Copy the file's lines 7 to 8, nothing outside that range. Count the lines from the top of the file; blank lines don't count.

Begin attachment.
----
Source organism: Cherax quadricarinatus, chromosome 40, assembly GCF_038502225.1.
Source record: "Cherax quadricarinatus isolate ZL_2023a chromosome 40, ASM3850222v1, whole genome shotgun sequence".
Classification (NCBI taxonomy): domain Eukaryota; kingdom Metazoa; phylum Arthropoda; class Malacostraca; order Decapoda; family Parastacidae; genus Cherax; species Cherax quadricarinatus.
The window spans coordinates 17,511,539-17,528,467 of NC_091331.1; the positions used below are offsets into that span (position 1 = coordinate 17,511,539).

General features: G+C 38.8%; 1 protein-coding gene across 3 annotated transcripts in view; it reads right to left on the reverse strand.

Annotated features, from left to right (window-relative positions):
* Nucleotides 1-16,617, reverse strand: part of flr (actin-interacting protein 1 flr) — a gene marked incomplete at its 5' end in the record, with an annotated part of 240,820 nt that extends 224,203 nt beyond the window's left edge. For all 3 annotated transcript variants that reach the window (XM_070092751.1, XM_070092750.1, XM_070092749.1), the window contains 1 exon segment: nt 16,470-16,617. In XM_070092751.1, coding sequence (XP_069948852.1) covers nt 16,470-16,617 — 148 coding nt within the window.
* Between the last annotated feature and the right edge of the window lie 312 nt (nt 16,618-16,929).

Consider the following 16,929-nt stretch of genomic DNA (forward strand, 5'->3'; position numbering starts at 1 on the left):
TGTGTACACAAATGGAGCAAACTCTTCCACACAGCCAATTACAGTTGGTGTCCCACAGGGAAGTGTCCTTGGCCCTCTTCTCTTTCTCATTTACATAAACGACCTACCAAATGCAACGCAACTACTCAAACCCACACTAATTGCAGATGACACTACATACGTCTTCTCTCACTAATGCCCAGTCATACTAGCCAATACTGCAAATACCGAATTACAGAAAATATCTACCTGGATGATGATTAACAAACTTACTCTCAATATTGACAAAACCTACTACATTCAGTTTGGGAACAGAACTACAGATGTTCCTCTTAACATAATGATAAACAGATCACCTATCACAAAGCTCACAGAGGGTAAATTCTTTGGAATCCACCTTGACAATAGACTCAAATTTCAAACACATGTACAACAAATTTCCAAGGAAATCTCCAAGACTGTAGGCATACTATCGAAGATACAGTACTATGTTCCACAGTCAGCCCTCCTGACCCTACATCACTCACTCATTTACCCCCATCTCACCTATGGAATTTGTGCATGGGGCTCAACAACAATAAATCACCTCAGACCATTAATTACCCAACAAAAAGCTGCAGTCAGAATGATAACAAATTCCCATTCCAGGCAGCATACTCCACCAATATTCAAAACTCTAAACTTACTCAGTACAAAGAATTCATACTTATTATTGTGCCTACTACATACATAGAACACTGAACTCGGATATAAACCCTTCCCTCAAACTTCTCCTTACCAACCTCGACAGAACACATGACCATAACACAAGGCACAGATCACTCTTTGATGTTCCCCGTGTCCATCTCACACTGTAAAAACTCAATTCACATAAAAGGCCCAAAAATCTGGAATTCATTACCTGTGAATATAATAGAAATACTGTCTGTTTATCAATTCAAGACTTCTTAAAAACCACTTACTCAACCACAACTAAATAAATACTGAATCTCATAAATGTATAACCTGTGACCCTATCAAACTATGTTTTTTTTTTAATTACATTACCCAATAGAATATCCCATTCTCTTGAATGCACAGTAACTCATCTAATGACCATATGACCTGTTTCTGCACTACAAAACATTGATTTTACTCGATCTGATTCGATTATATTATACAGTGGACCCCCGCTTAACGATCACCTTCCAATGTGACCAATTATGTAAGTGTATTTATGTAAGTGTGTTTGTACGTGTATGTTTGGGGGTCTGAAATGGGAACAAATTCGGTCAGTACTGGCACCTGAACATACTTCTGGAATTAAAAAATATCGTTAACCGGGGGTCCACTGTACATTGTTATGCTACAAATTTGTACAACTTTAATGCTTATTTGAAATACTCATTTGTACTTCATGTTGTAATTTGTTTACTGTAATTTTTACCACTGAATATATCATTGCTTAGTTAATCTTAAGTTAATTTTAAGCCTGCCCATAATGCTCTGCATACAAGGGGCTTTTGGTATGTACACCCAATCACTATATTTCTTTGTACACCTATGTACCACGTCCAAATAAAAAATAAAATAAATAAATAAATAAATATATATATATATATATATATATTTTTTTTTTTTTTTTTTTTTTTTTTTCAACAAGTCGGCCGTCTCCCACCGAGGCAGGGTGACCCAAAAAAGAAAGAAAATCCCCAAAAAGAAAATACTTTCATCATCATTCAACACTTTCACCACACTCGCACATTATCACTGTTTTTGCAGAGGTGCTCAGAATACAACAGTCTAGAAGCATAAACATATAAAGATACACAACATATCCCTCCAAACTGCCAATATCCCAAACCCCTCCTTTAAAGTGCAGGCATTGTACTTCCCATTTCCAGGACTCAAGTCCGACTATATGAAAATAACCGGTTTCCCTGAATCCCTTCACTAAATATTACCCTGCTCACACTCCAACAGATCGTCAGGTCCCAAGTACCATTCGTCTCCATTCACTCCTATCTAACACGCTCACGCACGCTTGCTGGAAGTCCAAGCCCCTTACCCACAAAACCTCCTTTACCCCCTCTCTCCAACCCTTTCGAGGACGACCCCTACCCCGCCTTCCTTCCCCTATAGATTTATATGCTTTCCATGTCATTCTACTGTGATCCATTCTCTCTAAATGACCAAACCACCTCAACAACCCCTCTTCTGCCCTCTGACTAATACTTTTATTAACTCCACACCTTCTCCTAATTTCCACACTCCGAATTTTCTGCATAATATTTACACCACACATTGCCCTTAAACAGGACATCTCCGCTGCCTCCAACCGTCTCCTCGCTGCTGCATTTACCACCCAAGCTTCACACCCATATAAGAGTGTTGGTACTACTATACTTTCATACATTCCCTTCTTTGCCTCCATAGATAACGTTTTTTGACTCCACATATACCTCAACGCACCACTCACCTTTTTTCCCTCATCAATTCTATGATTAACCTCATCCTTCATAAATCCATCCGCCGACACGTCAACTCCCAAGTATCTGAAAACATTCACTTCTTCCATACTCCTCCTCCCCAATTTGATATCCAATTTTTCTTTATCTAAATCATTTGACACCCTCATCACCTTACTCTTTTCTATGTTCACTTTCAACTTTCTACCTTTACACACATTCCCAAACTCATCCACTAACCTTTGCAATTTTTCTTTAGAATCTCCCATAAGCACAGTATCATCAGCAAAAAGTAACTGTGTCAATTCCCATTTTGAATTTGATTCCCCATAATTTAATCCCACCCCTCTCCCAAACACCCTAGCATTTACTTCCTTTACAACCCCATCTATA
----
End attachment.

* Nucleotides 1-16,617, reverse strand: part of flr (actin-interacting protein 1 flr) — a gene marked incomplete at its 5' end in the record, with an annotated part of 240,820 nt that extends 224,203 nt beyond the window's left edge. For all 3 annotated transcript variants that reach the window (XM_070092751.1, XM_070092750.1, XM_070092749.1), the window contains 1 exon segment: nt 16,470-16,617. In XM_070092751.1, coding sequence (XP_069948852.1) covers nt 16,470-16,617 — 148 coding nt within the window.
* Between the last annotated feature and the right edge of the window lie 312 nt (nt 16,618-16,929).